The Social Media Treasure Hunt is on. Brands and marketers are circumnavigating the globe in search of chests of buried jewels and gold coins. There are many hazards on the high seas, but explorers and pirates alike can find what they are looking for if they adopt and maintain a strategic approach to avoid catching gold fever.
The number of people who use social media is estimated at 110 million in the U.S. according to a study by Anderson Analytics. That’s about 37% of the total population (304,059,724 according to US Census data). Of that group, Facebook dominates with 78 million regular users, followed by MySpace with 67 million, Twitter with 17 million, and LinkedIn with 11 million regular users. This also means that roughly two-thirds of people do not use social media.
What’s most interesting to me about this is the conglomeration of behaviors that Social Media has proliferated among users and marketers alike.
A marketing program is like a ship, and right now many marketers are running over to the Social Media side of the boat and its listing. If we are not careful and move toward balanced, sustainable models, our vessel will capsize and it will take us some time to recover.
At the end of the day for marketers, Social Media is a channel. Granted, its a complex channel with multiple communications streams, both synchronous and asynchronous. It can also be used at many stages in the sales and marketing cycle.
Social Media is the next big thing, but we must be disciplined in our approach toward using it as a marketing tool or we will fail, publicly.
Here are some tips that will help you navigate these sometimes murky waters.
1. Set Your Objectives: Determine where you want to be in the next month, quarter, year and three years. What do you want / need to accomplish at every stage in your sales and marketing cycle? How many sales? How much revenue? How many suspects, prospects and customers? Determine business objectives first, then examine marketing objectives and social media objectives that will help you meet the needs of the business.
2. Gather Intelligence: Understanding your audience is critical. Who are they? What do they do? What are their interests? What are their emotional and rational triggers and inhibitors? How do they behave both on and offline? Where are they? What sites do they visit regularly? A good place to start is to look at your existing customers – chances are there are more just like them. It’s also a good idea to subscribe to different demographic and psychographic services to identify similar audiences. Read what the analysts are publishing. Observe your audiences. Listen to what they are saying. Participate in the conversation.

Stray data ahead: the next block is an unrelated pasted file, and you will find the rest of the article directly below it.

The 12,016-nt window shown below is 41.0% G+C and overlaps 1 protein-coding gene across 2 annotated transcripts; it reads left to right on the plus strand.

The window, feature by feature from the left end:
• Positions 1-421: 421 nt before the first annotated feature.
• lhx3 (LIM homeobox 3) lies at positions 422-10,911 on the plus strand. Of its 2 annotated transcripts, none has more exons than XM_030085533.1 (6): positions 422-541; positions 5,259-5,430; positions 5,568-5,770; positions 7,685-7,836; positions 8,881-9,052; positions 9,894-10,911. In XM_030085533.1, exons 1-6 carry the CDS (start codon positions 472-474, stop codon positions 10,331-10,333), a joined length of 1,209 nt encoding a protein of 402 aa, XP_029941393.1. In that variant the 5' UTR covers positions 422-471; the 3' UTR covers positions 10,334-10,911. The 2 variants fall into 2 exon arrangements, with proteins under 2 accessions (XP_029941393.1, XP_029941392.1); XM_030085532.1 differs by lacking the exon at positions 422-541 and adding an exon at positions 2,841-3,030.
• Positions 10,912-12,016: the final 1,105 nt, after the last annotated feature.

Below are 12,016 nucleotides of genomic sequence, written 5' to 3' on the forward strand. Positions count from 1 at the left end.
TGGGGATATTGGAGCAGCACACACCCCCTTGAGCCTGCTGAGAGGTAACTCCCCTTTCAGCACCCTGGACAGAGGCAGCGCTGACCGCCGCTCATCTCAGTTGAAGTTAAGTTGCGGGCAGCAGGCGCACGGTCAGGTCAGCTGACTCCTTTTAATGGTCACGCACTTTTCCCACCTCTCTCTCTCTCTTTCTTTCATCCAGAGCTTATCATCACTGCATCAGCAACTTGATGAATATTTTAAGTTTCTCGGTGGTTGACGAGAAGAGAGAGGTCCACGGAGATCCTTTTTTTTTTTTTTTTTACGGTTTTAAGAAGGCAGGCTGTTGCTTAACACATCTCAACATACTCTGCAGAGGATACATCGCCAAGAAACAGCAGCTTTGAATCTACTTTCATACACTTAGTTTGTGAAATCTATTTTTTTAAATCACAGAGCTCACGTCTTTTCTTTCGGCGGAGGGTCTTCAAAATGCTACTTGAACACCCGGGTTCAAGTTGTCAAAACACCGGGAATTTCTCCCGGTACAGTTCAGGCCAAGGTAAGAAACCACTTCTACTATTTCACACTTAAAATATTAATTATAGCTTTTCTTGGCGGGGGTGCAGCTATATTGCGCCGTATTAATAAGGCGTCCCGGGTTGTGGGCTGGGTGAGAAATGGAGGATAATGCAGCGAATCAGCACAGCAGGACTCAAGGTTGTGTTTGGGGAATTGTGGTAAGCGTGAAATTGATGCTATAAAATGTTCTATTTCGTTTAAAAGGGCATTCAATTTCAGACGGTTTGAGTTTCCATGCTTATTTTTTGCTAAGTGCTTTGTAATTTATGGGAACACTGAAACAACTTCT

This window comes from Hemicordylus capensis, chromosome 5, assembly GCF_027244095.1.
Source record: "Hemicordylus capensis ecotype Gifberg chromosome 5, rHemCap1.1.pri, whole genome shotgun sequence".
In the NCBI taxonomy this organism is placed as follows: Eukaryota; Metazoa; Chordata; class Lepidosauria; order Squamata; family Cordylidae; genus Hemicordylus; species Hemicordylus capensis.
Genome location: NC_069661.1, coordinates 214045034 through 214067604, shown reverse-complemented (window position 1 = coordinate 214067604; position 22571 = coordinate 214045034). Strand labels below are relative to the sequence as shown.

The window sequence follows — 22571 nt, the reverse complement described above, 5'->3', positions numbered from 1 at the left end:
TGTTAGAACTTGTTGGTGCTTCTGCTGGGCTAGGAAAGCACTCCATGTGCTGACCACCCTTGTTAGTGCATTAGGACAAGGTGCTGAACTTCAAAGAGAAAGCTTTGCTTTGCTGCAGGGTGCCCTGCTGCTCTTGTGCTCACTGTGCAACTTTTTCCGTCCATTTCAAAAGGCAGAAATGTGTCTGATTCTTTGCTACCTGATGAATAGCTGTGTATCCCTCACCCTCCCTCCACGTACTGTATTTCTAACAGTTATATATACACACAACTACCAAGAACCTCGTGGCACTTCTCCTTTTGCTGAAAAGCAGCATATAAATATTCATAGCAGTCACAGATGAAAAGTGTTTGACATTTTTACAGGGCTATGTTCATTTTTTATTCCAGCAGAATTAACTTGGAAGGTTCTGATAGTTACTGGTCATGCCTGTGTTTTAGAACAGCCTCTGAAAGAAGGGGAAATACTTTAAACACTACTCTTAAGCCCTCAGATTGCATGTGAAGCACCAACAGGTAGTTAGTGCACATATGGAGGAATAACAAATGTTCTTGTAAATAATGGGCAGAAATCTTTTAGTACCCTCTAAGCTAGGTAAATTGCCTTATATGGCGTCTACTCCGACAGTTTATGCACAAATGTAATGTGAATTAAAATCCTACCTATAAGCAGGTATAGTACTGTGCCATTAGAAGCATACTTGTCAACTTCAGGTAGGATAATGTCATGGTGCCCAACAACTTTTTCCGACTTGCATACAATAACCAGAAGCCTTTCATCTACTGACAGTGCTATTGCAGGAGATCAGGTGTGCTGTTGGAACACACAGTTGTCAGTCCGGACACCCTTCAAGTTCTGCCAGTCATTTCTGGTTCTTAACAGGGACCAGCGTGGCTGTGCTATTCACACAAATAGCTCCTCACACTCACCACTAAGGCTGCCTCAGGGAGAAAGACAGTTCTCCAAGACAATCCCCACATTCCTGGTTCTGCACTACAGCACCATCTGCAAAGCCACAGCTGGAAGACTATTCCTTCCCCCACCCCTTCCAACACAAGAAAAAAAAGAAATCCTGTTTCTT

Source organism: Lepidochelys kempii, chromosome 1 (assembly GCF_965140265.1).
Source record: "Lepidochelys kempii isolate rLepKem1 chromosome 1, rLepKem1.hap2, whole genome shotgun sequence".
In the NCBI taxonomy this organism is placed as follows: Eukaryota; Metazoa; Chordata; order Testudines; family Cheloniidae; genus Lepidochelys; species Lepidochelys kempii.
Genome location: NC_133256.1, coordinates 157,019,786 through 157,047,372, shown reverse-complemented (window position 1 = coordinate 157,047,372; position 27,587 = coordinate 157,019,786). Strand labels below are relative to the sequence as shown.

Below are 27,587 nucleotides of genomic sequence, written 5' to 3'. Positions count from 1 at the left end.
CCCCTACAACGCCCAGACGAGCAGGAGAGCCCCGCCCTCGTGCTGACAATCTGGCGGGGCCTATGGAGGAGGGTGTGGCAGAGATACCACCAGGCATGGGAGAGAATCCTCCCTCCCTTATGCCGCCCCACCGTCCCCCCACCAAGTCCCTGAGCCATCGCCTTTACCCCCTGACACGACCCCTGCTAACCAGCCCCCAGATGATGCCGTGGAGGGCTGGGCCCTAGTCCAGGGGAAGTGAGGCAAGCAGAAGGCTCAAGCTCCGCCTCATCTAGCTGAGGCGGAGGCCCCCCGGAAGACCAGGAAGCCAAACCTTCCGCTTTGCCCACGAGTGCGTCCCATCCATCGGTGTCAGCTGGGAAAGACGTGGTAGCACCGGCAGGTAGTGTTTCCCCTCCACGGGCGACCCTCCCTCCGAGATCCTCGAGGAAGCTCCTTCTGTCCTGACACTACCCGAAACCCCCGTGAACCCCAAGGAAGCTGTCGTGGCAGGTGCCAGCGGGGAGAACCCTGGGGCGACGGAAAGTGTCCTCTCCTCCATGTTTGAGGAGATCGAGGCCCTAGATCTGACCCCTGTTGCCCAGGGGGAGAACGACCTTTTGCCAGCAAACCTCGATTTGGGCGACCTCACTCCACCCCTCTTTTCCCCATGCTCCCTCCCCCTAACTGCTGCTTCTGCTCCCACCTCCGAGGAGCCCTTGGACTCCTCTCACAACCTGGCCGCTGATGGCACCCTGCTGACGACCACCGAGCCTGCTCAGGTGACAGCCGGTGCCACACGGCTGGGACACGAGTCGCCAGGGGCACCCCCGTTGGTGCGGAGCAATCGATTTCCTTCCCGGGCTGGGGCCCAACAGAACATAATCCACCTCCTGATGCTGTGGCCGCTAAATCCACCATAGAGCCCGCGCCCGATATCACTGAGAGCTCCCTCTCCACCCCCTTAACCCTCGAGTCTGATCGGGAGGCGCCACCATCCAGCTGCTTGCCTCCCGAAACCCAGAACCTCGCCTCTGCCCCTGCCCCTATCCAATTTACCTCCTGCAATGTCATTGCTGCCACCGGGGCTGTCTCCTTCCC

3. Choose Your Weapons: Create marketing tactics and campaigns (both on and offline) that activate your audiences triggers and overcome their inhibitors. Make sure you use the right tools for the job. Understand which tactics will drive awareness, thought leadership, lead acquisition, nurturing, conversion and loyalty. Deploy only the best tactics for each purpose. Again some will be online, some will not. It all depends on what you are trying to accomplish. Be creative, be selective, be on brand and on strategy at all times.
4. Chart Your Course: Make sure your map (media plan and editorial calendar) addresses your audiences where they live, work and play. In short, hunt where the treasure is. If you are using Myspace and your audience is more of a Facebook crowd, you won’t be very successful.
5. Grab the Booty: As you capture leads and grow sales, remember to exploit advocacy wherever possible. Your customers can be your best sales people, especially on the social web.
6. Log Successes and Failures: Measure program performance. Understand what worked, what didn’t and note what adjustments should be made mid stream and in the future. Which social media sites were the most effective in reaching your audience? What’s the right frequency of communications? Measurement is critical to continuous improvement and long-term success.
7. Hire Mercenaries Carefully: You can’t swing a dead parrot without hitting an unemployed social media consultant. History tells us that the people who make the most money during a treasure hunt are not the pirates, but the people who sell them the treasure maps. Patricio Robles points out “Unfortunately, the rise of social media has created another internet opportunity that is ripe for snake oil salesmen. And boy have they taken advantage of it.” in the blog post, How to spot a social media snake oil salesman. Look for established agencies who have worked with companies like yours and have a proven track record of business success. Just because they have a Facebook page and 1000 Twitter followers, it does not mean they are experts. The bottom line is demonstrable business success for their clients.
8. Keep exploring: Experiment in uncharted waters, but remember where the best treasures are buried. The 80 / 20 rule of proven methods to experimentation applies.
Maintaining a strategic and balanced approach to your marketing program is an important step in helping you find treasure where others have failed. Understanding the relationship between social media with other tactics in your portfolio will help you get there faster, and use fewer resources along the away. Keep your hand on the helm and your eyes on the horizon and you’ll reach your destination safely.
Originally posted on the AMA Boston Blog September 1, 2009